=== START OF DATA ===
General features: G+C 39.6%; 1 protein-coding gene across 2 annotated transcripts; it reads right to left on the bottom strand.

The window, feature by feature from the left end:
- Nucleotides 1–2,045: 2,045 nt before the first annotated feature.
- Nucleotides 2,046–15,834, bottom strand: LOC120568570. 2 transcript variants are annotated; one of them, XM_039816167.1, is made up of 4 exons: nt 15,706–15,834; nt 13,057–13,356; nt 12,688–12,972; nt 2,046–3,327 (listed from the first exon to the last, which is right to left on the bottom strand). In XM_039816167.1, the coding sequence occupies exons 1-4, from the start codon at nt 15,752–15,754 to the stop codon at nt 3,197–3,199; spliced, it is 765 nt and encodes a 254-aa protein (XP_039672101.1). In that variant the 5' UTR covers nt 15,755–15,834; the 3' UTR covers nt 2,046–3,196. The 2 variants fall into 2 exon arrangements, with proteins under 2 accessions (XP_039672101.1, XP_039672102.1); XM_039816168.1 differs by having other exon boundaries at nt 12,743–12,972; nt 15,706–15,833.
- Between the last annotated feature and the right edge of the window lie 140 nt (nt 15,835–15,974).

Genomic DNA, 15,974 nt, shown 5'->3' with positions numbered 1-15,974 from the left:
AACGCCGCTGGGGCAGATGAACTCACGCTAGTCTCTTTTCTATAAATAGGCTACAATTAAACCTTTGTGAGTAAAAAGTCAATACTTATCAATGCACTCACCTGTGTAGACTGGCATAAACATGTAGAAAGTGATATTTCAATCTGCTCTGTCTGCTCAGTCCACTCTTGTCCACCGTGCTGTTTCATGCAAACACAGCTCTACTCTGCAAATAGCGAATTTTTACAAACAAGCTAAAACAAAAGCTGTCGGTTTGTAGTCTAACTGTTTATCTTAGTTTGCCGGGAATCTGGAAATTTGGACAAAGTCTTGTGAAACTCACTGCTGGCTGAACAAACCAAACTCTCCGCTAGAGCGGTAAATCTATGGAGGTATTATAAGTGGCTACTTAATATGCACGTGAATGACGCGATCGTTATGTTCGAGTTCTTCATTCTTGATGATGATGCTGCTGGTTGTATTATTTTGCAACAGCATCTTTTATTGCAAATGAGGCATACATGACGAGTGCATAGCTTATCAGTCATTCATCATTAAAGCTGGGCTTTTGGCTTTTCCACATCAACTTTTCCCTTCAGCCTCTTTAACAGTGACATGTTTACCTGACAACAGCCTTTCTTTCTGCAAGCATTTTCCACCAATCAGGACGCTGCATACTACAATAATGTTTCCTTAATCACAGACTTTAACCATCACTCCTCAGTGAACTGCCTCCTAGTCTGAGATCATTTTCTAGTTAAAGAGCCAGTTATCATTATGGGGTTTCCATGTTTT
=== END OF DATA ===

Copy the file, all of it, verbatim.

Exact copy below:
General features: G+C 39.6%; 1 protein-coding gene across 2 annotated transcripts; it reads right to left on the bottom strand.

The window, feature by feature from the left end:
- Nucleotides 1–2,045: 2,045 nt before the first annotated feature.
- Nucleotides 2,046–15,834, bottom strand: LOC120568570. 2 transcript variants are annotated; one of them, XM_039816167.1, is made up of 4 exons: nt 15,706–15,834; nt 13,057–13,356; nt 12,688–12,972; nt 2,046–3,327 (listed from the first exon to the last, which is right to left on the bottom strand). In XM_039816167.1, the coding sequence occupies exons 1-4, from the start codon at nt 15,752–15,754 to the stop codon at nt 3,197–3,199; spliced, it is 765 nt and encodes a 254-aa protein (XP_039672101.1). In that variant the 5' UTR covers nt 15,755–15,834; the 3' UTR covers nt 2,046–3,196. The 2 variants fall into 2 exon arrangements, with proteins under 2 accessions (XP_039672101.1, XP_039672102.1); XM_039816168.1 differs by having other exon boundaries at nt 12,743–12,972; nt 15,706–15,833.
- Between the last annotated feature and the right edge of the window lie 140 nt (nt 15,835–15,974).

Genomic DNA, 15,974 nt, shown 5'->3' with positions numbered 1-15,974 from the left:
AACGCCGCTGGGGCAGATGAACTCACGCTAGTCTCTTTTCTATAAATAGGCTACAATTAAACCTTTGTGAGTAAAAAGTCAATACTTATCAATGCACTCACCTGTGTAGACTGGCATAAACATGTAGAAAGTGATATTTCAATCTGCTCTGTCTGCTCAGTCCACTCTTGTCCACCGTGCTGTTTCATGCAAACACAGCTCTACTCTGCAAATAGCGAATTTTTACAAACAAGCTAAAACAAAAGCTGTCGGTTTGTAGTCTAACTGTTTATCTTAGTTTGCCGGGAATCTGGAAATTTGGACAAAGTCTTGTGAAACTCACTGCTGGCTGAACAAACCAAACTCTCCGCTAGAGCGGTAAATCTATGGAGGTATTATAAGTGGCTACTTAATATGCACGTGAATGACGCGATCGTTATGTTCGAGTTCTTCATTCTTGATGATGATGCTGCTGGTTGTATTATTTTGCAACAGCATCTTTTATTGCAAATGAGGCATACATGACGAGTGCATAGCTTATCAGTCATTCATCATTAAAGCTGGGCTTTTGGCTTTTCCACATCAACTTTTCCCTTCAGCCTCTTTAACAGTGACATGTTTACCTGACAACAGCCTTTCTTTCTGCAAGCATTTTCCACCAATCAGGACGCTGCATACTACAATAATGTTTCCTTAATCACAGACTTTAACCATCACTCCTCAGTGAACTGCCTCCTAGTCTGAGATCATTTTCTAGTTAAAGAGCCAGTTATCATTATGGGGTTTCCATGTTTT